|Publication number||US3221194 A|
|Publication date||Nov 30, 1965|
|Filing date||Jan 24, 1962|
|Priority date||Jan 24, 1962|
|Publication number||US 3221194 A, US 3221194A, US-A-3221194, US3221194 A, US3221194A|
|Inventors||Alan B Blackburn|
|Original Assignee||Gen Motors Corp|
|Export Citation||BiBTeX, EndNote, RefMan|
|Patent Citations (6), Referenced by (42), Classifications (5)|
|External Links: USPTO, USPTO Assignment, Espacenet|
Nov. 30, 1965 A. B. BLACKBURN 3,221,194
PERMANENT MAGNET ROTOR Filed Jan. 24, 1962 5T T if United States Patent O 3,221,194 PERMANENT MAGNET ROTOR Alan B. Blackburn, Troy, Ohio, assignor to General Motors Corporation, Detroit, Mich., a corporation of Delaware Filed Jan. 24, 1962, Ser. No. 168,380 4 Claims. (Cl. S10- 156) This invention pertains to dynamoelectric machines, and particularly to an improved and highly efficient multipolarpermanent magnet rotor.
Heretofore, numerous multi-polar permanent manget rotors have been designed and built which embody a plurality of permanently magnetized bar magnets which are held in assembled relation between a core, or hub, and a hoop assembly. The present invention is directed particularly to a more eiicient magnetic design for rotors of this type having more than four poles. Accordingly, among my objects are the provision of a permanent magnet rotor assembly including a plurality of bar-type permanent magnets which are retained in a radial direction by circumferential support rings; the further provision of a permanent magnet rotor assembly of the aforesaid type including laminated pole pieces and laminated keepers, or couplers; the further provision of a permanent magnet rotor assembly including longitudinally extending bar-type damper means; and the still further provision of a permanent magnet rotor assembly wherein the bar-type magnets and keepers are loosely assembled prior to magnetization, and thereafter held in assembled relation by a plastic coating.
The aforementioned and other objects are accomplished in the present invention by arranging the bar-type permanent magnets between circumferential support rings and laminated keepers, both the magnets and keepers having a substantial degree of freedom prior to magnetization so as to facilitate completion of magnetic paths during magnetization. Specifically, each bar magnet includes a laminated pole piece which is supported between adjacent laminated support rings, the rings and pole pieces being riveted together. The keepers are initially located by longitudinally extending pins between the two end plates, and a plurality of low resistance copper bars extend longitudinally between the bar-type magnets for completing a damper circuit. After magnetization, the rotor is dipped in polyurethane which, upon setting, provides a rigid structure.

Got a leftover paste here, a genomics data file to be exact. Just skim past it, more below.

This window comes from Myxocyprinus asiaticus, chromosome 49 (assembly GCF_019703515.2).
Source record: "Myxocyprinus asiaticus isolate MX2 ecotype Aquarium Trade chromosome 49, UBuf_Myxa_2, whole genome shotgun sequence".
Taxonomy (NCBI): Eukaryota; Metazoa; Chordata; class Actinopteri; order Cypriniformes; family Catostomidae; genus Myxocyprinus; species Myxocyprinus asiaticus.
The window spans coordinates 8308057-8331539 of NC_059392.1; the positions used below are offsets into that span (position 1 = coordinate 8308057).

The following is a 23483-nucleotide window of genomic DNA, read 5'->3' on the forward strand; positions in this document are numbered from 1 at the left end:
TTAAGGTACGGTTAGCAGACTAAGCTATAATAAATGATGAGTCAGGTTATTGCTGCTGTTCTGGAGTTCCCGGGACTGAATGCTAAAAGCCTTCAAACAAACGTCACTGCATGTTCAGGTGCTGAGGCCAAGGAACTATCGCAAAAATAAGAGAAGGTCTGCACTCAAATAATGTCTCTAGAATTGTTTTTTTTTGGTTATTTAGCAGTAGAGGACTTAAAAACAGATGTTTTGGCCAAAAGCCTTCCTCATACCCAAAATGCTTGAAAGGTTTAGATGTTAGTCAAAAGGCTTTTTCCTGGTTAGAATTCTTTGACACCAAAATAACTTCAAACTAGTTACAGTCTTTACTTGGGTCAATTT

Further objects and advantages of the present invention will be apparent from the following description, reference being had to the accompanying drawing, wherein a preferred embodiment of the present invention is clearly shown.
In the drawing:
FIGURE 1 is a longitudinal sectional view of the improved rotor assembly taken along line 1-1 of FIGURE 2.
FIGURE 2 is a sectional view taken along line 2-2 of FIGURE l.
FIGURE 3 is a fragmentary sectional view taken along line 3-3 of FIGURE 1.
With reference to the drawing, the improved rotor assembly includes a centrally located tubular core 10, circular in cross section, and which is held in assembled relation with a pair of end plates 12 and 14 having integral hubs adapted to support bars on their outer peripheries. A through shaft, not shown, is designed to drive the rotor and is thus suitably attached to the hubs in any well known manner.
A plurality of polyhedral laminated keepers, or magnetic couplers, 16 are loosely mounted about the periphery of the `core 10. These keepers 16 are loosely located by longitudinally, or axially, extending pins 18 between the nonmagnetic end plates 12 and 14. It can be seen that each polyhedral keeper has an inner at side 20 tangentially arranged with the periphery of the core 10, and a pair of angularly related flat faces 22 and 24 opposite thereto. The at faces 22 and 24 are adapted to engage the inner ends of adjacent bar-type permanent magnets 26 which, as seen in FIGURE 1, are composed of two pieces in the axial direction. The permanent magnets 26 are assembled so that the outer circumferentially spaced ends have poles of opposite magnetic polarity. The outer end of each radially arranged bar-type magnet is engaged by a laminated pole piece 28. The laminated pole pieces are arranged in axially spaced groups between which circumferentially laminated support rings 30 are disposed. Four sets of laminated support rings are used in the assembly as shown in FIGURE 1. The laminated pole pieces 28 and the laminated support rings 30 are maintained in assembled relation by axially extending rivets 32 which, as seen in FIGURE l, extend from one end plate 12 through the laminated parts to the other end plate 14. The support rings 30 are nonmagnetic and have low permeability. Preferably, although not necessarily, these support rings are composed of stainless steel which has good tensile strength, and the magnetic properties of which can be controlled by specifying the hardness range.